In the 2008 Beijing Olympics, Michael Phelps stole the show with his record breaking Olympic performance. Phelps earned the title of “America’s Greatest Swimmer” as he surpassed Mark Spitz’s old record of seven wins in one Olympics. Now that Phelps has already announced this will be his last Olympics, Americans will be looking for the next great swimmer. Fortunately for the USA, that swimmer is already on the Olympic roster — 22-year-old Allison Schmitt.
“Schmitty,” as she is known by her teammates, won the gold medal for the United States in yesterday’s 200-meter freestyle. It was her first gold to go along with a silver and bronze medal that she already owns.
The Pittsburgh, Pennsylvania native did not only win the 200-meter final but she did so in impressive fashion. Schmitt set a new Olympic record with her time of one minute, 53.61 second — nearly two whole seconds ahead of second place finisher Camille Muffat of France. How did Schmitt perform so well? It could have something to do with her time training together with Michael Phelps.
“I just tried to keep focused and keep calm,” she said. “Mike [Phelps] and I were joking before the race that he said as soon as you get on the blocks it’s time to start focusing.”
The two train together at the North Baltimore Aquatic Club. Schmitt spoke to Jo-Ann Barnas of the Detroit Free Press about the influence Phelps has had on her swimming.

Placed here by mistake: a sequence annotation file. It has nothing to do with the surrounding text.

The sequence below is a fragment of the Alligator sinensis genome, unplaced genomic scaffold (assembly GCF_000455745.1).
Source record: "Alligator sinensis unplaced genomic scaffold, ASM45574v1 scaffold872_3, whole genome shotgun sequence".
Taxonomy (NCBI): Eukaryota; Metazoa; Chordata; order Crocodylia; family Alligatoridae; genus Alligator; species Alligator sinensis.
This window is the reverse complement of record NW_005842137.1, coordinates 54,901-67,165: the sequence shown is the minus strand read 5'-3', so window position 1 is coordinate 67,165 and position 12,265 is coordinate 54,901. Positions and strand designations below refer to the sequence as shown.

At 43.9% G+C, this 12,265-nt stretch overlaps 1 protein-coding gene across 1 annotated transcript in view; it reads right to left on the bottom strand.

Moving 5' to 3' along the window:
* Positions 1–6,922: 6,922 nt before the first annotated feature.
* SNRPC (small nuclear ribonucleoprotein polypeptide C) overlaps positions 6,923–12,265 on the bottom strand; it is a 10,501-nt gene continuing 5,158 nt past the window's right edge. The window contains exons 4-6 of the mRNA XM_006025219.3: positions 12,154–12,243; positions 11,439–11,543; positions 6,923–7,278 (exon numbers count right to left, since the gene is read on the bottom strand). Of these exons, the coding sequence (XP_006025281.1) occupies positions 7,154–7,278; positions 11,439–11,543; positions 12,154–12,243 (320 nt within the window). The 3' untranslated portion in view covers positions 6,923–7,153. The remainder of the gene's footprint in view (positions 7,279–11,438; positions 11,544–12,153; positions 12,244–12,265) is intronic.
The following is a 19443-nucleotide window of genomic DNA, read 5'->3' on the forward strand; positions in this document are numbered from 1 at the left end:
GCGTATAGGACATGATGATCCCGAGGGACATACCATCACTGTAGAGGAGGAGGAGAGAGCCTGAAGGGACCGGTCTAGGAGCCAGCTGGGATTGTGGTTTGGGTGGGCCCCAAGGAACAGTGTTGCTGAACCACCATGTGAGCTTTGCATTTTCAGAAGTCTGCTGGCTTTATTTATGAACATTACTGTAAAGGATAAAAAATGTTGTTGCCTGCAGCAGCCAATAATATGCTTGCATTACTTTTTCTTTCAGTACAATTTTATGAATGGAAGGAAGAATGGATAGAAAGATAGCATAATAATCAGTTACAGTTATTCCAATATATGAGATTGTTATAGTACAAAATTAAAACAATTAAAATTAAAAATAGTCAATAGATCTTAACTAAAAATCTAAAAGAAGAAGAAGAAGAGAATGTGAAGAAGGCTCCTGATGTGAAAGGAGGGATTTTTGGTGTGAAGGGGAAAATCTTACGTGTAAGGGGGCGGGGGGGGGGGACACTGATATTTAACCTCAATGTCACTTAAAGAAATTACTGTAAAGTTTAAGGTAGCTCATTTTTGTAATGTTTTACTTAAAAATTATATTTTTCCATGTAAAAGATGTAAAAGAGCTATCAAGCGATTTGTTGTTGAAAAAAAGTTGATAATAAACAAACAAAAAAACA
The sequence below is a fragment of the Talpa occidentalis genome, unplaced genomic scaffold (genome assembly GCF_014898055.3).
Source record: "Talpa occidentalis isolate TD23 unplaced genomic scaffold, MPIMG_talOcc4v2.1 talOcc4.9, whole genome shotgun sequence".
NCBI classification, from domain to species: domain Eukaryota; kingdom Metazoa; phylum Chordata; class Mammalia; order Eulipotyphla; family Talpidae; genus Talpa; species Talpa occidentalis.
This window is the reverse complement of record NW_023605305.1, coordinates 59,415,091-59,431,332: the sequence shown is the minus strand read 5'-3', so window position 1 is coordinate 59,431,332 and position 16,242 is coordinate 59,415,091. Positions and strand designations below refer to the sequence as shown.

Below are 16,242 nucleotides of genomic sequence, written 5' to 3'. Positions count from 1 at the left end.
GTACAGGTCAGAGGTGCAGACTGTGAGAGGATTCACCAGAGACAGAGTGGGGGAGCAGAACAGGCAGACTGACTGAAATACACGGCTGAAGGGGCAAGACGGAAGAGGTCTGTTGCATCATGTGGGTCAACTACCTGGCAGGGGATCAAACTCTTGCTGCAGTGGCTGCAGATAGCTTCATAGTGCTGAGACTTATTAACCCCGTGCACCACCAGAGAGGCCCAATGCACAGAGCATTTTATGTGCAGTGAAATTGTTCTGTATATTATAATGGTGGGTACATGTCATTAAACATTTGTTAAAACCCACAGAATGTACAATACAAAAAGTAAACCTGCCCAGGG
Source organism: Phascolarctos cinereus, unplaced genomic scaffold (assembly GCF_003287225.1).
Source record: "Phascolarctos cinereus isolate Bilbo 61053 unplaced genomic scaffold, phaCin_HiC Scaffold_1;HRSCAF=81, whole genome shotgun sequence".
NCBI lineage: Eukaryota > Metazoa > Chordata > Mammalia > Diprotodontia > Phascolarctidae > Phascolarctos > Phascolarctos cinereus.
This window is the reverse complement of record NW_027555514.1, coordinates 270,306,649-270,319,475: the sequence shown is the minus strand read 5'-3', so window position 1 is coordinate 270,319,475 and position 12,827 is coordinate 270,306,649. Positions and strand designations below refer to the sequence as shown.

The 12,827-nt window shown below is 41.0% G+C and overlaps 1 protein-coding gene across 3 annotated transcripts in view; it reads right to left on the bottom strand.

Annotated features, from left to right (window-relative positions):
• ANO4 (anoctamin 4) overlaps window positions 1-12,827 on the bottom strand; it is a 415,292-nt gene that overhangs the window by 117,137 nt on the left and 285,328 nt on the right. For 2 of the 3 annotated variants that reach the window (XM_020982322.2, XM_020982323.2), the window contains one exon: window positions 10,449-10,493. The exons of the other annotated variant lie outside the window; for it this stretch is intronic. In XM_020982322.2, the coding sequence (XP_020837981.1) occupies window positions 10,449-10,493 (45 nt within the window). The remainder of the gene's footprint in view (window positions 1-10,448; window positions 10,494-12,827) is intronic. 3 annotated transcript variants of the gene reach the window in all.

She said, “(Phelps) has definitely helped me out a lot. He has shown me the ropes in many ways in international swimming and Olympic trials—keeping me calm before my swim, saving my energy. At the same time, he’ll always be there at practice, if he sees me doing something wrong, if I just want to be like, ‘Michael, watch this finish.’ He’s always willing to watch it and help me out if he sees something wrong.”
Schmitt continued her dominance in the games Wednesday when she led Team USA to a come from behind win in the 4 x 200-meter team relay. Schmitt swam the anchor leg and helped USA come away with the gold in Olympic record time. Her individual split was the second fastest of all-time.
There is still a lot of time for Schmitt to grow and mature, so the best has yet to come for her. With these Olympic experiences and the benefit of training with the greatest swimmer to ever live, Schmitt is well on her way to greatness.